Jurors’ request comes shortly after the start of deliberations
THE jury in the 1MDB conspiracy case against former Goldman Sachs banker Roger Ng (picture) has asked to review testimony from his wife that the defense says is key to its case.
After seven weeks of testimony in federal court in Brooklyn, New York, the jurors deciding the fate of Goldman Sachs Group Inc.’s former head of investment banking in Malaysia made the request soon after they began their deliberations on Tuesday afternoon.
Ng’s wife, Hwee Bin Lim, testified last week on his behalf that a $35.1 million infusion of capital into a shell company she controlled wasn’t a kickback for her husband in the 1MDB scheme, but was from an unrelated, legitimate business transaction.
Ng is accused of conspiring to violate U.S. anti-bribery laws and launder money in a plot to steal billions of dollars from the sovereign wealth fund 1Malaysia Development Bhd.
Ng is the only Goldman banker to go to trial in a case that saw the firm pay more than $5 billion in global penalties and its Malaysian unit plead guilty – one of the biggest blows to Goldman in its history. Prosecutors called him a critical player in a bribe-paying and money-laundering scheme masterminded by Malaysian financier Jho Low, in which $2.7 billion was siphoned from the fund. Goldman arranged bond deals for 1MDB.
The trial, which began with opening statements on Feb. 14, featured Ng’s former boss, Tim Leissner, as the government’s star witness. Leissner pleaded guilty and is cooperating with the U.S., for which he could win leniency at sentencing. Low alone collected at least $1.42 billion from the fraud, while he paid Ng $35.1 million in kickbacks and Leissner received more than $60 million, according to the U.S.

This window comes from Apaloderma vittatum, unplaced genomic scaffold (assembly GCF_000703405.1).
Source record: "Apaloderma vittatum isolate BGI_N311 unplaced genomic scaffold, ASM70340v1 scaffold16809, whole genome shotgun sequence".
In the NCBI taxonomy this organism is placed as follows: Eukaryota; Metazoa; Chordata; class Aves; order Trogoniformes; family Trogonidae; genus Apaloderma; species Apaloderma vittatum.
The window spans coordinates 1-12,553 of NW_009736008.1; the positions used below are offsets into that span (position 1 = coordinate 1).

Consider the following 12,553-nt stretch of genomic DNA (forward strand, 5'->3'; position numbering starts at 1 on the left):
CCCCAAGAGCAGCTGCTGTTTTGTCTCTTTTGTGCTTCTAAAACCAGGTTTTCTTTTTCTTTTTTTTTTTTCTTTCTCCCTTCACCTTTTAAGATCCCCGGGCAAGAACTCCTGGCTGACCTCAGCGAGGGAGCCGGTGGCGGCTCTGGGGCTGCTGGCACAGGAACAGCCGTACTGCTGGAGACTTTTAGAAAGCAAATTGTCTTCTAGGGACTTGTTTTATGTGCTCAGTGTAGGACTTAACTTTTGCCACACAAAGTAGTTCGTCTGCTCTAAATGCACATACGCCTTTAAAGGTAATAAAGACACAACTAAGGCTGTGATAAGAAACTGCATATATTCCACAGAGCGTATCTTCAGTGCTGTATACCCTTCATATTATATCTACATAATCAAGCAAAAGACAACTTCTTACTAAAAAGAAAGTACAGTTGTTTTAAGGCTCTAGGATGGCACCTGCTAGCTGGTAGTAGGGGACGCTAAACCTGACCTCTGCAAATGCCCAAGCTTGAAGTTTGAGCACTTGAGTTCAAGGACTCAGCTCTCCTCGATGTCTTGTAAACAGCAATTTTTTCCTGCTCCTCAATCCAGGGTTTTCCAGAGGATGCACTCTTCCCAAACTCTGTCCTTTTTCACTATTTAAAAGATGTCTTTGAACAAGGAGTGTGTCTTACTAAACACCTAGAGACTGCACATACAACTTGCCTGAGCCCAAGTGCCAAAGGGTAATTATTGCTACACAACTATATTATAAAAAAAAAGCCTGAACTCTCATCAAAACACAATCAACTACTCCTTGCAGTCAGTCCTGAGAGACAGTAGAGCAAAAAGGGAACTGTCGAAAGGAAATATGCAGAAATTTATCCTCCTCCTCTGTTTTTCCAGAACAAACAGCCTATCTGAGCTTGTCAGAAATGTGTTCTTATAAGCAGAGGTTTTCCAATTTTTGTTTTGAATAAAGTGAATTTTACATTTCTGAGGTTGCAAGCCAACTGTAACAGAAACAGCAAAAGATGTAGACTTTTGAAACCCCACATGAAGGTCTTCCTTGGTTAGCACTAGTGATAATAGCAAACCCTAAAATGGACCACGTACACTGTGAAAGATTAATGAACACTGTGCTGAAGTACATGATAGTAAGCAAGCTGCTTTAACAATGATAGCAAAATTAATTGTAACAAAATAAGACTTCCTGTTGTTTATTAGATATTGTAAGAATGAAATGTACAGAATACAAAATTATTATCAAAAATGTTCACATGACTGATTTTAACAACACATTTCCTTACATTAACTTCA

Ng, 49, faces as many as 30 years in prison if convicted on all counts.
Leissner, who was Goldman’s Southeast Asia chairman, was the highest-ranking Goldman banker to plead guilty to the scheme to plunder 1MDB.
Low, who the U.S. says bribed government officials in Malaysia and Abu Dhabi to win the business for Goldman, is at large. Former Malaysian prime minister Najib Razak was convicted in Malaysia in 2020 on charges including money laundering and corruption and sentenced to 12 years in prison. He is appealing.
The jury went home at about 5 p.m. after requesting Lim’s testimony. The jurors will resume deliberations Wednesday morning.
The case is U.S. v. Low Taek Jho, 18-cr-538, U.S. District Court, Eastern District of New York (Brooklyn).